# How to calculate the detection limit?

I am having trouble figuring out how to calculate the detection limit. Here is the question:

You and your friend working in a different lab have been given an unknown water sample that contains potassium. You are both asked to measure the potassium concentration in the solution (10 replicate measurements). The methods that you and your friend are using are different. The results that were obtained are listed below. Determine:

(a) the concentration, standard deviation and relative standard deviation for the unknown as measured using the two methods (check for outliers!),

(b) calculate the detection limit (3sigma) for each method,

(c) compare the standard deviations and evaluate whether the two averages are significantly different (or not) at the 95% confidence level.

RESULTS:

Standard    Method 1    Method 2
Concentration   Intensity   Intensity
(mg/L)  (nA)    (mV)
0.000   0.624        1.955
0.000   0.488        2.490
0.000   0.522        2.166
0.000   0.355        1.500
5.000   9.245       15.644
10.000  17.069      31.220
15.000  26.200      44.266
20.000  33.881      62.394
25.000  43.826      75.611

Replicate
1       26.544      46.977
2       25.449      49.120
3       21.053      50.998
4       24.353      46.615
5       23.899      49.326
6       24.010      46.666
7       25.554      45.291
8       23.549      42.995
9       26.008      43.678
10      24.404      49.012


So my problem is with part (b). I know the detection limit is calculated with the formula DL = 3sigma/slope and that I can find the slope by calculating Sxy/Sxx but I'm not sure what points I'm supposed to use? What points do I use for the standard deviation (sigma) and for Sxy/Sxx?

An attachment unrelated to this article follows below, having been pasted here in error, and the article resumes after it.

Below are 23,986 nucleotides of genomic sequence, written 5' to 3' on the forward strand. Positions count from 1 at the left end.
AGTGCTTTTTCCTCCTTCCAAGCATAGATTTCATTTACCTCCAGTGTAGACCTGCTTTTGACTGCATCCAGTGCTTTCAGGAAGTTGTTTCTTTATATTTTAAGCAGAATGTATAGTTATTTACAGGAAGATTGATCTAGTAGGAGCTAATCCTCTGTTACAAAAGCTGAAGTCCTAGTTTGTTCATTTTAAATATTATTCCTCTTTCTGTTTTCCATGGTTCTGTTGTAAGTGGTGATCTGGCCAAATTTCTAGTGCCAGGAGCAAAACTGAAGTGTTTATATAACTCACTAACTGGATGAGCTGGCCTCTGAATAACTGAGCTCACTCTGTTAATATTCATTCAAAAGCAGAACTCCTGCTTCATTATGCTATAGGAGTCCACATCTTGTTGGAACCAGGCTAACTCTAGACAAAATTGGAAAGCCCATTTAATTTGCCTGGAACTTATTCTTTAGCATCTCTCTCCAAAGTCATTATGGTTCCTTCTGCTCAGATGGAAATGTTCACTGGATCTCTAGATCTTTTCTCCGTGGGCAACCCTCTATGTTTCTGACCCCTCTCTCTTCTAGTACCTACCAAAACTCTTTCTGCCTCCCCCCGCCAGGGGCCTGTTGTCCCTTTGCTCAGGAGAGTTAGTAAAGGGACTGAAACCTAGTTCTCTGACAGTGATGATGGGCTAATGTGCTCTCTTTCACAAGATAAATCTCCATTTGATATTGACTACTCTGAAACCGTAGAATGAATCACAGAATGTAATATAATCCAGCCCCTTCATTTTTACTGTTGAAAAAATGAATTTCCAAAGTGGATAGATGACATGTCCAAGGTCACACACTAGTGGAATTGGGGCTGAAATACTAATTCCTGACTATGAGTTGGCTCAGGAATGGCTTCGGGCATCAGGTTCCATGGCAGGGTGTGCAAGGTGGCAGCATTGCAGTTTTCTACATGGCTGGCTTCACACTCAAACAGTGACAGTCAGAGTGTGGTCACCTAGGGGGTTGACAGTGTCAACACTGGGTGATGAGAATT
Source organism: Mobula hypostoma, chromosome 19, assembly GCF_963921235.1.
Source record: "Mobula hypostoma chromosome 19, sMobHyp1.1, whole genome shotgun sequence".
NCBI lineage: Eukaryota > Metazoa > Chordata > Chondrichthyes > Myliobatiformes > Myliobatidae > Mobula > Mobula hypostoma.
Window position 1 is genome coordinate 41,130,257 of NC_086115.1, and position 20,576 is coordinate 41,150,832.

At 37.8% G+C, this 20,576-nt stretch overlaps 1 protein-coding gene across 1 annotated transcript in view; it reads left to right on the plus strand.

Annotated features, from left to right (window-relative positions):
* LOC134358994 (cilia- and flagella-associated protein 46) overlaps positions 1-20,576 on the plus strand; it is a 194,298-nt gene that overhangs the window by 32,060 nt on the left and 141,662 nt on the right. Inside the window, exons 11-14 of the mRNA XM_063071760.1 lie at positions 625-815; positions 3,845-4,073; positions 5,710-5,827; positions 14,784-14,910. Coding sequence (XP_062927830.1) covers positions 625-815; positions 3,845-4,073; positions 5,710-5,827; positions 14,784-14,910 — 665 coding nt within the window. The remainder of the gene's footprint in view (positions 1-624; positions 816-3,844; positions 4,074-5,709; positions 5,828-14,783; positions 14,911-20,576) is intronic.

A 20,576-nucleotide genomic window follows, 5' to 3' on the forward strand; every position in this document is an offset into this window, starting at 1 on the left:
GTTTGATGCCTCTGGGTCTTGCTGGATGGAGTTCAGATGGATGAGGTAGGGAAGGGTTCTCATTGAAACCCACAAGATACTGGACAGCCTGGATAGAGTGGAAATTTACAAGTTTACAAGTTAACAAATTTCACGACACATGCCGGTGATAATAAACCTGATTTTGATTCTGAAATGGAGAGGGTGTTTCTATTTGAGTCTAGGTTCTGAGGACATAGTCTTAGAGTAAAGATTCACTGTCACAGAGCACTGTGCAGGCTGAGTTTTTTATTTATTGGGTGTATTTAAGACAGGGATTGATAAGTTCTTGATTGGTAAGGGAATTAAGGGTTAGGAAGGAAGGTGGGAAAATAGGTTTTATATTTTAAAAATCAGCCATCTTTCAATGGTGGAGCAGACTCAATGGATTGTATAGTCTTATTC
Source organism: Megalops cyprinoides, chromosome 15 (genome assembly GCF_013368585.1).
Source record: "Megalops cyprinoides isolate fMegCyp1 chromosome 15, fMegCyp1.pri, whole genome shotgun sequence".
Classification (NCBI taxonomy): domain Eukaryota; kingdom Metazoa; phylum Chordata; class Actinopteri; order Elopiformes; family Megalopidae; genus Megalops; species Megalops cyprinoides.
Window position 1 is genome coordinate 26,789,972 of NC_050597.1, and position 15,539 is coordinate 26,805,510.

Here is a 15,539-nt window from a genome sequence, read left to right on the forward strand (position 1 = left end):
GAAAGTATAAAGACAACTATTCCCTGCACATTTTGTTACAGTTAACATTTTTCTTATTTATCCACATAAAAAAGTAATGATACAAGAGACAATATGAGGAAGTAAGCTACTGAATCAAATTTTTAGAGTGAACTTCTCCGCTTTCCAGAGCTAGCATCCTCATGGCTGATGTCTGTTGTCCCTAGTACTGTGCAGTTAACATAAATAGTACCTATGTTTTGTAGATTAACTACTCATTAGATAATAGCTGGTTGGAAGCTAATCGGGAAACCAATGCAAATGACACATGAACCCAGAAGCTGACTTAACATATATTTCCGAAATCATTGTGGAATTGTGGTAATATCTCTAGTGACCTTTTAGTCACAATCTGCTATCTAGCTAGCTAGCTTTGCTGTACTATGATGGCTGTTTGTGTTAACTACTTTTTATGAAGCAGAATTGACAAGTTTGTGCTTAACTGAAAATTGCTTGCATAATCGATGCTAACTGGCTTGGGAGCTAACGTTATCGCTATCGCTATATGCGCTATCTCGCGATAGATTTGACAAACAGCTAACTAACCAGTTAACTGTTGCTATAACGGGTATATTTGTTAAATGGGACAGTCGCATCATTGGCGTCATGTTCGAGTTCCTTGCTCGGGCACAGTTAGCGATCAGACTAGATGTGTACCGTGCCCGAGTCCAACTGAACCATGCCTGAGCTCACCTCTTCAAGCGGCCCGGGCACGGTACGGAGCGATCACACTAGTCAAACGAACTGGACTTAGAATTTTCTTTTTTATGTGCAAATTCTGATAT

I've tried looking at examples in the textbook but nothing was really similar. I also tried searching online, but I couldn't find anything that helped me.

Have a look at this: http://www.chem.utoronto.ca/coursenotes/analsci/stats/LimDetect.html

It is possible to calculate the limit of detection from the standard error of the regression:

$$C_{\mathrm{LOD}} = \frac{3s_{y/x}}{b}$$ These values are calculated from the regression of all the data points, not the standard deviation of any subset of data.

However, in this case we have replicate blank measurements (four measurements at C=0), so we can also calculate the limit of detection as simply 3 times the standard deviation of the blank measurements:

$$y_{\mathrm{LOD}} = y_{\mathrm{blank}}+3s_{\mathrm{blank}}$$

(in instrument response units—convert to concentration from a known standard or from the regression equation)

• So I find the standard deviation of the intensity values with concentrations of 0, right? But I'm not quite sure what is yblank? – 302Laya Oct 16 '14 at 0:47
• Oh, it's the mean, correct? – 302Laya Oct 16 '14 at 0:48
• Yeah, the mean blank response. – Michael DM Dryden Oct 16 '14 at 0:48
• So what's the point of the other measurements (the non-zero concentrations)? Those are what really threw me off :S – 302Laya Oct 16 '14 at 0:49
• The other measurements establish the response of the instrument at different concentrations. It's not possible to answer question a) or get a regression equation without them. – Michael DM Dryden Oct 16 '14 at 0:50